“What we got instead is blind obedience for the sake of self-preservation,” Lefler’s email reads. He then once again uses war-like language and suggests that KCSO command staff have chosen their jobs over an unclear set of morals: “I will not be held hostage with the threat of losing my job or getting a vaccine that goes against my freedom and beliefs. My physical and spiritual health is more important to me. I have always stood by my principals [sic]. If you don’t stand by your principals, then you really don’t have any.”
With regard to physical health, it should be noted that unvaccinated people currently make up the highest number of those hospitalized and of the COVID-19 death toll both in King County and nationwide, particularly as the significantly more contagious and pernicious delta variant has taken hold. A significant number of these are young people.
Lefler says that once KCSO command opens “Pandora’s Box” by complying with this vaccination mandate, they “won’t be able to close it.”
“What is the next mandate going to be? The boosters they are already speaking of? Gun control? Take away our CPOs?” Lefler says, apparently negatively contrasting vaccines and booster shots to firearms, the use and mishandling of which cause thousands of deaths every year. It is immediately unclear what “CPO” stands for, but it could stand for Car Per Officer.
“Anything goes once the precedent is set. I will fight for what is right and you reading this know in your gut that I am right,” Lefler continues. “It’s not just about a jab in the arm. It’s about our very freedoms. This is about our right to self-determination and choice. God gave us these rights, but only if we are willing to fight for them.”
Lefler then says that he doesn’t want the KCSO “to become the police we see in Australia, committing unthinkable oppression against the citizens they serve, at the order of their executives decreeing what is best for all. That is not America, but it will be if we allow it.”
Presumably, Lefler here is referring to recent clashes between Australian police and anti-lockdown protesters. The Australian government recently instituted a lockdown in the face of spiking delta infections.
Lefler’s email continues, saying that “[i]f need be, I will lead the charge for the department. Since the KCPOG [King County Police Officers Guild] does not seem to be providing adequate representation for us, I will gather every employee adversely effected [sic] by this mandate and together we will litigate this in the courts. I am not here for my chain of command. I am here for my fellow deputies and the citizens we serve.”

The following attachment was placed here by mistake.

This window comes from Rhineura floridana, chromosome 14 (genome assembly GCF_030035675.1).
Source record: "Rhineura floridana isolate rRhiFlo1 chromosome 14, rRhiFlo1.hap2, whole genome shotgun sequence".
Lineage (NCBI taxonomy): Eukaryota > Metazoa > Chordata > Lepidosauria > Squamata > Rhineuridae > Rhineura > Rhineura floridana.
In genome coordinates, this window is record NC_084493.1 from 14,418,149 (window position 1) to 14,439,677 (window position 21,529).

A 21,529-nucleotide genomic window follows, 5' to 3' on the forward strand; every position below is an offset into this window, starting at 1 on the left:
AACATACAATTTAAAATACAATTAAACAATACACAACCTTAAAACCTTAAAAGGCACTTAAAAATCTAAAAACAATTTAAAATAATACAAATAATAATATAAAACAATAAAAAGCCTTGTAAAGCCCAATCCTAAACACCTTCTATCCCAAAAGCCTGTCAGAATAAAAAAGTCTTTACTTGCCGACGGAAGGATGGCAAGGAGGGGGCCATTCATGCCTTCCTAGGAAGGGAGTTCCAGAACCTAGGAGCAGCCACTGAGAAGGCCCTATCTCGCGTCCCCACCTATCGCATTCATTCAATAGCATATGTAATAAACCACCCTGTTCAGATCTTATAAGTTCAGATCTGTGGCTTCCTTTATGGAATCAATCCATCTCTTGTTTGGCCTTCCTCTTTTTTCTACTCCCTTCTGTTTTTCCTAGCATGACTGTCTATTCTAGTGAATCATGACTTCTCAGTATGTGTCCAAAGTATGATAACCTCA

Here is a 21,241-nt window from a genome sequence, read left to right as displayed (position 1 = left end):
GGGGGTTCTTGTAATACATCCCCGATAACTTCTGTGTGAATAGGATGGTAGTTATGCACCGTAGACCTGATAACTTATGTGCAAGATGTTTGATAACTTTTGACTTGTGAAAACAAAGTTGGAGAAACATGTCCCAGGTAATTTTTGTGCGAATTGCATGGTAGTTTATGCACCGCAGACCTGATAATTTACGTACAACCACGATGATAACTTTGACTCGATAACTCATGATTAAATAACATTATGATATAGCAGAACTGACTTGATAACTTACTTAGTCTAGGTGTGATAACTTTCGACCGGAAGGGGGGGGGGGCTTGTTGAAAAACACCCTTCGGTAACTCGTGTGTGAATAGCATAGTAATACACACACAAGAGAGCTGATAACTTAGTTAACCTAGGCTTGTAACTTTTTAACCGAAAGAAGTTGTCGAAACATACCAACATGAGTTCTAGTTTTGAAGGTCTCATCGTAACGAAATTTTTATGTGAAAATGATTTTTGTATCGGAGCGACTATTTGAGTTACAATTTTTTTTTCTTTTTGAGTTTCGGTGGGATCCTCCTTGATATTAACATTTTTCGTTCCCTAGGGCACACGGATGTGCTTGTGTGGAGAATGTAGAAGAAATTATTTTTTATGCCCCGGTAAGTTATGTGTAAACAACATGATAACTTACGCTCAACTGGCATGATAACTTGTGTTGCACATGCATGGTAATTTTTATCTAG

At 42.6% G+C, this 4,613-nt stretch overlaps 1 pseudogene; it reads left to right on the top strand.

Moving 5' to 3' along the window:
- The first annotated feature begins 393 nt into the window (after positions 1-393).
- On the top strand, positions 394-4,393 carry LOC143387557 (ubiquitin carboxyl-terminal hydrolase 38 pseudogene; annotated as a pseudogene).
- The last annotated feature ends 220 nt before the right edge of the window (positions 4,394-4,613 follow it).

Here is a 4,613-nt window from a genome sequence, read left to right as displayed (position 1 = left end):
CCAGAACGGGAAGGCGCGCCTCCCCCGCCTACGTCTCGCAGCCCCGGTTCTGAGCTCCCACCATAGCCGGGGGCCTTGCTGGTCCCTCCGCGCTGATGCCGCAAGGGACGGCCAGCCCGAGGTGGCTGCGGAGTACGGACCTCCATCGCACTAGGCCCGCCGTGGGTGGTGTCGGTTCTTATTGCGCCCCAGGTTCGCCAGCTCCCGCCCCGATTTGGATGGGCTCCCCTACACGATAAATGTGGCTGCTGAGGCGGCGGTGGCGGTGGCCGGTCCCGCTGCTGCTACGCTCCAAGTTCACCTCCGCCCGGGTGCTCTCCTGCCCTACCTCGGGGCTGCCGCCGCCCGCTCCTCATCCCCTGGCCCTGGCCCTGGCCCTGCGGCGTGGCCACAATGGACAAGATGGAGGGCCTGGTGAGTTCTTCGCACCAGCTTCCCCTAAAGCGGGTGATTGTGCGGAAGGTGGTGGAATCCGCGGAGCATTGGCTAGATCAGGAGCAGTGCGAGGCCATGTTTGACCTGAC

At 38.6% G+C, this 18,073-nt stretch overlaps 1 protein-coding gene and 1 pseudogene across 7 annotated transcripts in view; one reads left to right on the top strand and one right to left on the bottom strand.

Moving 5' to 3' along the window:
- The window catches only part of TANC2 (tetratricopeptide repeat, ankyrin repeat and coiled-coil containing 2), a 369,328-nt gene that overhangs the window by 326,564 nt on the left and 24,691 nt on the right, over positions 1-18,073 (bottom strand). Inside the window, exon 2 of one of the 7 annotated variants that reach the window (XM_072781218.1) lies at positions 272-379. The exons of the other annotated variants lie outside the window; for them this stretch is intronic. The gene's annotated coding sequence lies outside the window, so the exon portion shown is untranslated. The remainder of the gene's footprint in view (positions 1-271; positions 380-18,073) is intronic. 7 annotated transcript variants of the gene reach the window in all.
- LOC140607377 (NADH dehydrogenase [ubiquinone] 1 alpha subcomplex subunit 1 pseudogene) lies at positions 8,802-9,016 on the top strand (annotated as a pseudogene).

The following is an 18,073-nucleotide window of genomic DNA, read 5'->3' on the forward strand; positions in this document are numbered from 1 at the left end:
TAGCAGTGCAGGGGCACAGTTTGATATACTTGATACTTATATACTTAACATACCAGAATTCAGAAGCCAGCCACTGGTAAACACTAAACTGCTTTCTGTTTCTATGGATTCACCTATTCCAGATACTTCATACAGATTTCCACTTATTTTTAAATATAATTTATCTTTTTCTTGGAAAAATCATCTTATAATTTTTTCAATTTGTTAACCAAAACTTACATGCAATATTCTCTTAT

Vaccine mandate challenges in courts around the country have already been struck down, including in Texas and Rhode Island. However, some challengers have at least temporarily won, as was the case with a handful of healthcare workers in New York State. On the whole, however, it has been precedent for more than a century that one person’s personal ideals do not take precedence over the safety and well-being of all.
Lefler begins to close the email, saying, “Times are hard. It is time for good men and women to do the right thing and lead us out of these hard times,” Lefler’s email continues, apparently suggesting that those employees who refuse to get vaccinated are “good men and women” who will “lead us out of these hard times.”
Lefler then closes, thanking the chiefs for reading the email and throwing what appears to be one last appeal for their courage or jab at a supposed lack thereof: “I hope in your hearts that you will find the courage needed to do the right thing. This could all go away if leadership shows courage.”
Lefler is not alone in his anti-vaccination sentiments. Both national and local law enforcement officers have expressed similar feelings since vaccines became mandatory. Seattle Police Chief Adrian Diaz said in a letter to officers last week that the department believes it has “hundreds” of unvaccinated officers within its ranks. Today marks the deadline for SPD officers to submit proof of vaccination, with Oct. 4 being the last day for officers to get vaccinated in order to reach full vaccination by mid-October.
The Emerald reached out to the KCSO, but did not initially hear back from the office before publication. However, Sgt. Tim Meyer emailed the Emerald back about an hour after the original story was published. His email suggests that the vaccine mandate presents a difficult challenge with which the KCSO’s members are struggling.
“KCSO appreciates Sgt. Lefler’s years of service and the difficult decision he is trying to make for himself and his family,” Meyer’s email to the Emerald reads. “We do not have ‘thousands’ of deputies, rather we employ roughly 750. We hope we don’t lose any of them. As our members struggle with the decision to comply with the Executive’s mandate, we know some would like to believe that the Sheriff and her command staff have the power to get the mandate rescinded. That is not possible.”
“King County employees are able to apply for medical accommodations from the vaccine or exemptions based on sincerely held religious beliefs. King County Department of Human Resources, not the Sheriff’s Office, will decide whether employees qualify for accommodation/exemption,” Meyer’s continues, before closing with, “We encourage you to direct those questions to Executive Constantine’s office.”
Meyer did not answer the Emerald‘s original question to him and Johanknecht about how many of the KCSO’s deputies have applied for such an exemption. He also did not answer how many command-level staff are considering termination or resignation, rather than vaccination.
The Emerald also reached out to Executive Constantine’s office. Chase Gallagher wrote back to the Emerald on behalf of the office, saying in an email that “[t]he Executive knows our Sheriff’s office employees take their commitment to protecting and serving our community seriously, and that’s made clear by the fact that the vast majority of employees have already been vaccinated.”
“Of the around 1100 KCSO employees, we’ve received fewer than 100 requests for religious or medical exemptions and accommodations,” Gallagher’s email reads. “Those requests are being evaluated on a case by case basis. This mandate is intended to ensure the safety of both of our employees and the public we serve, and is within the county’s rights to require as a condition of employment.”